Looking from the front, we have the center mounted cord, the mouse wheel has a stepped tyre on it which roughly corresponds to clicks, above that we have the DPI selection button.
Flipping the Model O- over there are more holes in the base to reduce weight, around the edges we have four replaceable glide feet, center left we have a DPI indicator which changes colour depending on the mode selected and then in the middle we have the sensor itself.
Connection wise the mouse comes with a gold plated USB connector, it also has a noise reduction ferrite ring, then a label with all the information on it that wouldn’t fit on the bottom due to the holes. The cable supplied is a standard plastic cable inside quite a loose fabric sleeving solution, the actual wire itself feels very thin which might be of concern over time as I am not convinced the sleeving offers any real protection.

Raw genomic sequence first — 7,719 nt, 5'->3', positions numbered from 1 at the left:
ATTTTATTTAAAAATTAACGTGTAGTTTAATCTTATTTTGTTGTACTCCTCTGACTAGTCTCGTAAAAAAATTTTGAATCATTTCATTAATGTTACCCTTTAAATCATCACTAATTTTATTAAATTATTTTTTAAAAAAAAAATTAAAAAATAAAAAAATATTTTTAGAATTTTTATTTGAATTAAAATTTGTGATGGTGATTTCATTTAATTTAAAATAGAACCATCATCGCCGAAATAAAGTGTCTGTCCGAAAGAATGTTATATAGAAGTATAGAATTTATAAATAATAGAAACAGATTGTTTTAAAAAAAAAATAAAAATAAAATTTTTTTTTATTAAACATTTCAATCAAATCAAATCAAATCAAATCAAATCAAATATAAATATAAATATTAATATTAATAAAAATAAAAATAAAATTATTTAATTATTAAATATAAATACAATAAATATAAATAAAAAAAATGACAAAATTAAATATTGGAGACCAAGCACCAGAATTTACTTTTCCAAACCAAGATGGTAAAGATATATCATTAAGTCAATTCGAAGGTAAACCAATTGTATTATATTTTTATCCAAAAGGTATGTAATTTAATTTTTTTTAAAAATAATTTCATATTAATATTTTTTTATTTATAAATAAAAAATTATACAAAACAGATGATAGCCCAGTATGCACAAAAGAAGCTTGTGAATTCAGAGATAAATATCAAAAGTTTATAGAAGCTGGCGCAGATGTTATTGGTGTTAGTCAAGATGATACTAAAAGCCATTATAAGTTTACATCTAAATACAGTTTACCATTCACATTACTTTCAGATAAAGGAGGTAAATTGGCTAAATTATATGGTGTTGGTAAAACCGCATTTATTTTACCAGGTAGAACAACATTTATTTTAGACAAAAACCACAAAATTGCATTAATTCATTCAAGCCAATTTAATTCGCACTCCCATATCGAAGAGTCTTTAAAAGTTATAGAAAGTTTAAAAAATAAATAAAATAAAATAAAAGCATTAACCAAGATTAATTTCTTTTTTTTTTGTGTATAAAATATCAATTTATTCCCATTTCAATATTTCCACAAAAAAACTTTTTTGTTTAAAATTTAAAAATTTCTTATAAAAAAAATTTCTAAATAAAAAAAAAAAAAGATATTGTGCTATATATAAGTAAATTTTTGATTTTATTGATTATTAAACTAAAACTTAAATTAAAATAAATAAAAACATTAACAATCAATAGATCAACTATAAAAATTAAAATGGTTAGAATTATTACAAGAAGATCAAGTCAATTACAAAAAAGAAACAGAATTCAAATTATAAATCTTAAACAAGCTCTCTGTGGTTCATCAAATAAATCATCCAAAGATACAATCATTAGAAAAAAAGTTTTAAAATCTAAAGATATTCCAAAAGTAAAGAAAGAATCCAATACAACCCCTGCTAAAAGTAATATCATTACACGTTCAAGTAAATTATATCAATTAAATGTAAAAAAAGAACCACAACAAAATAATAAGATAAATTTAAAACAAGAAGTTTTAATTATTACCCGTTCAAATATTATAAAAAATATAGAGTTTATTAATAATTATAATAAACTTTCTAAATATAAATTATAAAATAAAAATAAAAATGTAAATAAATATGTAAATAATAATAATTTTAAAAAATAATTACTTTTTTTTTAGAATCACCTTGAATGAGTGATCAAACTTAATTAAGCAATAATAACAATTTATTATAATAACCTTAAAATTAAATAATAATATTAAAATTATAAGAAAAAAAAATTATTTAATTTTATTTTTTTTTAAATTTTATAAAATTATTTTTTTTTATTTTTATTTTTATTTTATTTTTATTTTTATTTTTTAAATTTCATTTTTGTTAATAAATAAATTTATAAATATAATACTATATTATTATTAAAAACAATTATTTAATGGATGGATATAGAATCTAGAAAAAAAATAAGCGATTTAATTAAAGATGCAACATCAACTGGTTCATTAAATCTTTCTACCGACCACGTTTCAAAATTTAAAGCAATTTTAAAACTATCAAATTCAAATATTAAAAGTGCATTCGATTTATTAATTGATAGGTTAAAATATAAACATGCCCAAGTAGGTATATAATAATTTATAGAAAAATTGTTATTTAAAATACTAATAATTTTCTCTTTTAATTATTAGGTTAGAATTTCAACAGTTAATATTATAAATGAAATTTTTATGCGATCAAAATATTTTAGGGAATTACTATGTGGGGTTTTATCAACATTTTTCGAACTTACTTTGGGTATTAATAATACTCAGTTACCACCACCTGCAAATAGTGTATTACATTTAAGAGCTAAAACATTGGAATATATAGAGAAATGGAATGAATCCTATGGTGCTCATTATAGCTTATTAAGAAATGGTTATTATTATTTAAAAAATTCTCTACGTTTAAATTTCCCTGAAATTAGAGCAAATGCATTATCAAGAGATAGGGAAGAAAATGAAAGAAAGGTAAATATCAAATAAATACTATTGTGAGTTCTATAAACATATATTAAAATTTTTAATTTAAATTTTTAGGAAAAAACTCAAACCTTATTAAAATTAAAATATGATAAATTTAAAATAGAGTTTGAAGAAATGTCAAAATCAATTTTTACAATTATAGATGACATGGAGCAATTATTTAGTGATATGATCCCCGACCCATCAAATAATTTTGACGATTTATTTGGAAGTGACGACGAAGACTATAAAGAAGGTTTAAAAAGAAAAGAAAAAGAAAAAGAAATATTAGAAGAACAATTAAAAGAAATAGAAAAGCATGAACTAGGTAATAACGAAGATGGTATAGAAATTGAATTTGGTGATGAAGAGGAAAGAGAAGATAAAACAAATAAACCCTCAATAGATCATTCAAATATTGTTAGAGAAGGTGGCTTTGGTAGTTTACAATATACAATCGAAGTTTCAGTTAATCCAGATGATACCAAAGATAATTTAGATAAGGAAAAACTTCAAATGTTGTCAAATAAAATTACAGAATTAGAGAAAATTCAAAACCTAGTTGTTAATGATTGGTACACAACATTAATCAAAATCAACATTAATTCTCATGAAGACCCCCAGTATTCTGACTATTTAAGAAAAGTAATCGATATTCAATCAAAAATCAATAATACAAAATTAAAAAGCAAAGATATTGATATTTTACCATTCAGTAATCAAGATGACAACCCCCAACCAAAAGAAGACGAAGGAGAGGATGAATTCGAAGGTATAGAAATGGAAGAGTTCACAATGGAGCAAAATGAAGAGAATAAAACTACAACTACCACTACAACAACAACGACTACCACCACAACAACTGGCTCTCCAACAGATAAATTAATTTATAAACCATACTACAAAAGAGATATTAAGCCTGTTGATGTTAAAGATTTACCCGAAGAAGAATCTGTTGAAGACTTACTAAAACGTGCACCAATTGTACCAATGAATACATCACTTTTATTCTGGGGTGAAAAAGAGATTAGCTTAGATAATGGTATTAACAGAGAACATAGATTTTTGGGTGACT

Plugging the mouse in reveals some glorious RGB, the effect is very striking and can be played around with in the software.
Initially installing the software Windows warned that it was not trusted so I had to bypass the warning to continue, this could cause worries for customers who are more wary. On installation the mouse was not recognised, I had to run the firmware update that arrived with the software package to get things up and running, so the out of the box experience is a bit fiddly at the moment. Once done we are presented with this main screen where there is quick access to Button Assignments and Macro Editor, Profile Selector and a right hand menu with the DPI setting at the top. DPI offers six onboard DPI settings and you can select a colour for each setting which would be indicated on the underside of the mouse. One thing available is independent X and Y DPI settings which is great to have however I have never had a use for it.